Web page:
Deacon Blog March 14, 2021
My instinct here is to reveal that this subject drives my hunger for a deeper intimacy with my LORD…but that would be corny, right? I’m sure it’s not lost on too many that Jesus never said what we should “fast” from, only that it was an essential component to a life of true spiritual health. Was this on purpose or merely an assumption that everyone knew what he was referring to? Afterall, fasting as an activity of religious purification and strengthening was, even in HIS day, an ancient ritual. Moses wrote of the practice in his Mosaic Law as a prescription for faithful religious practice. It was intended to “clear a path” to understanding divine wisdom. Fasting, for the ancients, was the “garlic” in a perfect sauce of clarity and intimacy with the voice of GOD. Desert communities and ascetics from the beginning of time used fasting as a way to connect with what the Most High GOD willed for them. It cleared the senses, swept away the clutter of everyday life, and set the stage for a movement in concert with the Creator. Sort of a “divine head slap” to snap them out of a focus on the mundane, using hunger to create a vision of heaven within their present reality. I love to read accounts of saints who have written exhaustively of their revelations after denying themselves for long periods of meaningful food. It should be noted that many of these folks lived short lives, so know that I am not advocating for such practices. Fasting has its place in Christian formation, but we should notice the Church’s balancing of this practice. Temperance. What I want to explore here is broadening the scope of this important Christian precept, important enough for Jesus to frame it as an essential tool in following The Way.
So, one of the reasons for fasting is to form our sense of obedience. For a lot of people this word sends shivers down the spine. We do not like being told what to do, but the Church guides us to fast as a means of developing our ability to hear and follow the voice of GOD. We may encounter a person in need and feel the ‘pull’ to help in some way. The conviction we have to exercise compassion is obedience to GOD. Ignoring this conviction because we are in a hurry, maybe afraid, or distracted with something is our deafness to HIS voice. Why would Jesus need to be “led by the Spirit” into the desert to fast for forty days? He certainly did not have a problem being obedient, but… HE was about to be tempted and needed all HIS strength to resist the evil HE would encounter. And so do we. Obedience can come natural for some, but for most of us it is a skill we need to develop and strengthen. If you have ever been in the military you already understand this. When the combat starts, we need to respond without hesitation. When GOD calls us to a certain purpose we need to hear HIM, process, and react and this requires a mindset that fasting helps to create.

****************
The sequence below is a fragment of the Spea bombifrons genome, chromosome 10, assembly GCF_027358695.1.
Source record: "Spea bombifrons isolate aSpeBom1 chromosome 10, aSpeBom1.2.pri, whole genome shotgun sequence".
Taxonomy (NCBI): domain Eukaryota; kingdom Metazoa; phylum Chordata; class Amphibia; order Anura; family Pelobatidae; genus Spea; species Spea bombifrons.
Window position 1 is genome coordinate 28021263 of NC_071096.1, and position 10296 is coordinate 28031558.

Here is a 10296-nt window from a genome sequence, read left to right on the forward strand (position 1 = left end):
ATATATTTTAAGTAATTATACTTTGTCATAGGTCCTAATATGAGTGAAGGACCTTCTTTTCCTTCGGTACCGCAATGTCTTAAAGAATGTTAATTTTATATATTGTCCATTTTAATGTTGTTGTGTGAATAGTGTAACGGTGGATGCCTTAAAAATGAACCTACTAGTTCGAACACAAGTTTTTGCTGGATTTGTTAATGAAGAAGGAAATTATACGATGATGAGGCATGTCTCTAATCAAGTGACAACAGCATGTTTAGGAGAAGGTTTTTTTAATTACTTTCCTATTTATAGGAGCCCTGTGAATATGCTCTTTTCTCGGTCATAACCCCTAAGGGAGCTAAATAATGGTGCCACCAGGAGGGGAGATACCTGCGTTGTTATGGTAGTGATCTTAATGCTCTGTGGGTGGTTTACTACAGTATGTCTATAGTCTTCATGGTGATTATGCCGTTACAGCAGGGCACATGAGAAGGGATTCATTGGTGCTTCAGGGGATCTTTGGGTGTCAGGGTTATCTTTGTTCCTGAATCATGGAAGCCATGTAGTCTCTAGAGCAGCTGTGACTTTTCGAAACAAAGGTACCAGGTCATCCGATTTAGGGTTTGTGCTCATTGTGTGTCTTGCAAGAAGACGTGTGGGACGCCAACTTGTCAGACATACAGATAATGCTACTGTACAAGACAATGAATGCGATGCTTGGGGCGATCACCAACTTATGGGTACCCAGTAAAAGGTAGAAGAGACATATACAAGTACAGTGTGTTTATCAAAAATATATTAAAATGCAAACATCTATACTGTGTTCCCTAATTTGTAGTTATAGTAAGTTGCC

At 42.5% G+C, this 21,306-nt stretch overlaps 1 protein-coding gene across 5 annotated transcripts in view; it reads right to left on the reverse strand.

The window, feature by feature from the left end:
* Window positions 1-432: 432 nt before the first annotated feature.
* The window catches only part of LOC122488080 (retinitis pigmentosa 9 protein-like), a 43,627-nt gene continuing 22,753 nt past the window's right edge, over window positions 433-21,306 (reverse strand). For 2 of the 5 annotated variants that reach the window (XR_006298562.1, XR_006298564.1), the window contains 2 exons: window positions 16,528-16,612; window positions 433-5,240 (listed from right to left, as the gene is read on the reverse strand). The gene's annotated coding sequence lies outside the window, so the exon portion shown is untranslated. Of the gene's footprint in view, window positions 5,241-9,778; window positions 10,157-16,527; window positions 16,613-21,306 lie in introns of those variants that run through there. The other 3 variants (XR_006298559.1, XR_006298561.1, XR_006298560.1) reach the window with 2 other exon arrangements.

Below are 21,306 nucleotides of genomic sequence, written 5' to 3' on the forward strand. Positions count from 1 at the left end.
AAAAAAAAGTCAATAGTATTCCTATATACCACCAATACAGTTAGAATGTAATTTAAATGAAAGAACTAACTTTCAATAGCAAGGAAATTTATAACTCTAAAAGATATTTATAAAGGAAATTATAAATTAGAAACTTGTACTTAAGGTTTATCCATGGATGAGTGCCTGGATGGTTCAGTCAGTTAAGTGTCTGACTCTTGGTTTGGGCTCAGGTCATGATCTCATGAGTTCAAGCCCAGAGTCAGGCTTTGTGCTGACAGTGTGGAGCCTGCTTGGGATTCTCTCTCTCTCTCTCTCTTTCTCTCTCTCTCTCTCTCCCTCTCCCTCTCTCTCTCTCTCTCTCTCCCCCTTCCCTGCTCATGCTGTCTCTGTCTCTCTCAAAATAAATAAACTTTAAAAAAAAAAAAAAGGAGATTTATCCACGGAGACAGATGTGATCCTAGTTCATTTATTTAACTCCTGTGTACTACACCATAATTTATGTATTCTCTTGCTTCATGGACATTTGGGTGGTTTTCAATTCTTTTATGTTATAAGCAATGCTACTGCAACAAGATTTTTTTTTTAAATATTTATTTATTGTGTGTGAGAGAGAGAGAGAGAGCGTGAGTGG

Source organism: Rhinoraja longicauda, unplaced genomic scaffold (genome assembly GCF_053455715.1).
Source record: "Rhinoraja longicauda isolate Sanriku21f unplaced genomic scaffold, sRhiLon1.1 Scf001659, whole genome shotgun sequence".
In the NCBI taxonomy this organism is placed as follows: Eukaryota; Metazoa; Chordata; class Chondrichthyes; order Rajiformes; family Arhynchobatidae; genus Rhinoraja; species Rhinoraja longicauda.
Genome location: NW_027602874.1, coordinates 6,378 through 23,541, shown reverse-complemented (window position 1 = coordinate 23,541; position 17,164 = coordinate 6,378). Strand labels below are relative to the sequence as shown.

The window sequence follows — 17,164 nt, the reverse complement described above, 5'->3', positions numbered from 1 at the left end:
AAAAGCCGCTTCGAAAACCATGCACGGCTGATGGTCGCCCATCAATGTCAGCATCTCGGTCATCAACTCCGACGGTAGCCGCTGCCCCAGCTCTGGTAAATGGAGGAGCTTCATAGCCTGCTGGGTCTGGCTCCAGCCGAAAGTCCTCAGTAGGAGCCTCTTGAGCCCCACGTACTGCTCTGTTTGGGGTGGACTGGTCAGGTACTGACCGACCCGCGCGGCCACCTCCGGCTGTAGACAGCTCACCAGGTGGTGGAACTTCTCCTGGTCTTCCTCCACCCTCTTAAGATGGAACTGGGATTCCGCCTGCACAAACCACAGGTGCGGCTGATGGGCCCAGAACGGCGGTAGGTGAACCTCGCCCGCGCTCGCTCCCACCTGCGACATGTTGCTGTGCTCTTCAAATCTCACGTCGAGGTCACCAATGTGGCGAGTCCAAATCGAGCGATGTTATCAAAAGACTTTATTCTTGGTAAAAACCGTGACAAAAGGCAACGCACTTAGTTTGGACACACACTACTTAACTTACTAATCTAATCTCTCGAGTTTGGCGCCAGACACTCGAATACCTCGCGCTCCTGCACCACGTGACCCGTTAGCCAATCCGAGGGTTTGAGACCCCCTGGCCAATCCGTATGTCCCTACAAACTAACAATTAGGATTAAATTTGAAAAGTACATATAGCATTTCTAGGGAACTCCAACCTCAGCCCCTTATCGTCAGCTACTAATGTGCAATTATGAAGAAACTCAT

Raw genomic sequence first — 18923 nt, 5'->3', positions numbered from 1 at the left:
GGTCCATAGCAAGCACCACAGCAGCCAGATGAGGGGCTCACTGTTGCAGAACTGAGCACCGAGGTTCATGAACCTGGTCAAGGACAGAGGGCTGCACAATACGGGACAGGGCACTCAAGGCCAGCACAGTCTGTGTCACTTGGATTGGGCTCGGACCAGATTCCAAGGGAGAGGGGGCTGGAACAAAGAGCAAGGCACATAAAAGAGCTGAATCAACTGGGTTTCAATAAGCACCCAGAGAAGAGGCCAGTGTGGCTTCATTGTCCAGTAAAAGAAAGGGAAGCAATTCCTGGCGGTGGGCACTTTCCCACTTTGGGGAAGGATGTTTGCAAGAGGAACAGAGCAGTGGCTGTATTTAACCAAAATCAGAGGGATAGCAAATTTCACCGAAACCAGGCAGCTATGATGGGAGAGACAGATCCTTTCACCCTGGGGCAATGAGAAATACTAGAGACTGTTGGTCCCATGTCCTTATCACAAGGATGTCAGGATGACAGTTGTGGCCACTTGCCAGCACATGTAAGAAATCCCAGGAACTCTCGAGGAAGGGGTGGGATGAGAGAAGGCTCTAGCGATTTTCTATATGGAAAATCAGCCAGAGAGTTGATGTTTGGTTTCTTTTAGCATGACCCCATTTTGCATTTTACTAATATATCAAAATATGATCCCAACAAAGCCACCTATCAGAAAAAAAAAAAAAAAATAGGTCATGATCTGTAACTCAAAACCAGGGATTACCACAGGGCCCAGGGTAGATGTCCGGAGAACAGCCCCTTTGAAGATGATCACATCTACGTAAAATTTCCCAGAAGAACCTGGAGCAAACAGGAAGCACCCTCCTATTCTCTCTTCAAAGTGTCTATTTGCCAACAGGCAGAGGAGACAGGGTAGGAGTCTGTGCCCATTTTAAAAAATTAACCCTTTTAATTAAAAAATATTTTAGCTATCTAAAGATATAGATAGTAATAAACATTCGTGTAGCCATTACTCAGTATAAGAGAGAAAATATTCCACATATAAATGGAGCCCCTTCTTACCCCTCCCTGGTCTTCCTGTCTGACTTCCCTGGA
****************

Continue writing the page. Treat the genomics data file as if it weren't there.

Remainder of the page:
The second reason fasting is asked of us is similar to obedience, but slightly different. This reason is discipline. When our lives find peace, discipline becomes easier on one level. Easier in that stress and anxiety are not competing for our attention, not tempting us to make choices that may compromise our faith. Our finances, our relationships, our overall peace of mind all form themselves around the situations we live in. When we struggle, gaining and maintaining a faithful “status quo” is much tougher and possessing a spiritual discipline can be a life saver. It can be the difference between traveling down a ‘hole’ of poor mental health or real happiness, physical ruin or strong vitality. Discipline to make hard choices and not take the easiest path. Jesus didn’t need 40 days of fasting in the desert, spiritually, but physically this skill would serve HIM in HIS Passion. Being able to overcome our inclinations, and not giving in to the temptations of sin, can be the difference between life and death. Life and death because only in our sinfulness do we create a path of separation from the LOVE of GOD. A path only we can choose. Not to mention the difference between being miserable or truly happy.